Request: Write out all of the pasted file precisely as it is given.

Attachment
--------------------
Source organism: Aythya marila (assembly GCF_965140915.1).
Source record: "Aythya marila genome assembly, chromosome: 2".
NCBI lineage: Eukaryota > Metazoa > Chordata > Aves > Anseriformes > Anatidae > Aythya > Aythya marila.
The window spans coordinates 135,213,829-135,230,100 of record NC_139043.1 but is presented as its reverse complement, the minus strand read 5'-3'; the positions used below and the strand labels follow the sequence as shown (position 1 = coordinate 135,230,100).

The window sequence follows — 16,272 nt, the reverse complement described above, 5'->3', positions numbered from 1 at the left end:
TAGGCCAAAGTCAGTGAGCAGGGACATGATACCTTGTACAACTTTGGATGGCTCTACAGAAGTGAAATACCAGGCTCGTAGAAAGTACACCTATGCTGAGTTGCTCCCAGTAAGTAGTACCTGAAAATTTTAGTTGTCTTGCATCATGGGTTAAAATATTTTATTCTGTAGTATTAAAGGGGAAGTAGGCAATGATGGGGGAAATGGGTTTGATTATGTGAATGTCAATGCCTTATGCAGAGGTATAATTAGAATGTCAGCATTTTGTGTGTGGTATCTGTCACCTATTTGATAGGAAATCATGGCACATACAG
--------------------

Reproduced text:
Source organism: Aythya marila (assembly GCF_965140915.1).
Source record: "Aythya marila genome assembly, chromosome: 2".
NCBI lineage: Eukaryota > Metazoa > Chordata > Aves > Anseriformes > Anatidae > Aythya > Aythya marila.
The window spans coordinates 135,213,829-135,230,100 of record NC_139043.1 but is presented as its reverse complement, the minus strand read 5'-3'; the positions used below and the strand labels follow the sequence as shown (position 1 = coordinate 135,230,100).

The window sequence follows — 16,272 nt, the reverse complement described above, 5'->3', positions numbered from 1 at the left end:
TAGGCCAAAGTCAGTGAGCAGGGACATGATACCTTGTACAACTTTGGATGGCTCTACAGAAGTGAAATACCAGGCTCGTAGAAAGTACACCTATGCTGAGTTGCTCCCAGTAAGTAGTACCTGAAAATTTTAGTTGTCTTGCATCATGGGTTAAAATATTTTATTCTGTAGTATTAAAGGGGAAGTAGGCAATGATGGGGGAAATGGGTTTGATTATGTGAATGTCAATGCCTTATGCAGAGGTATAATTAGAATGTCAGCATTTTGTGTGTGGTATCTGTCACCTATTTGATAGGAAATCATGGCACATACAG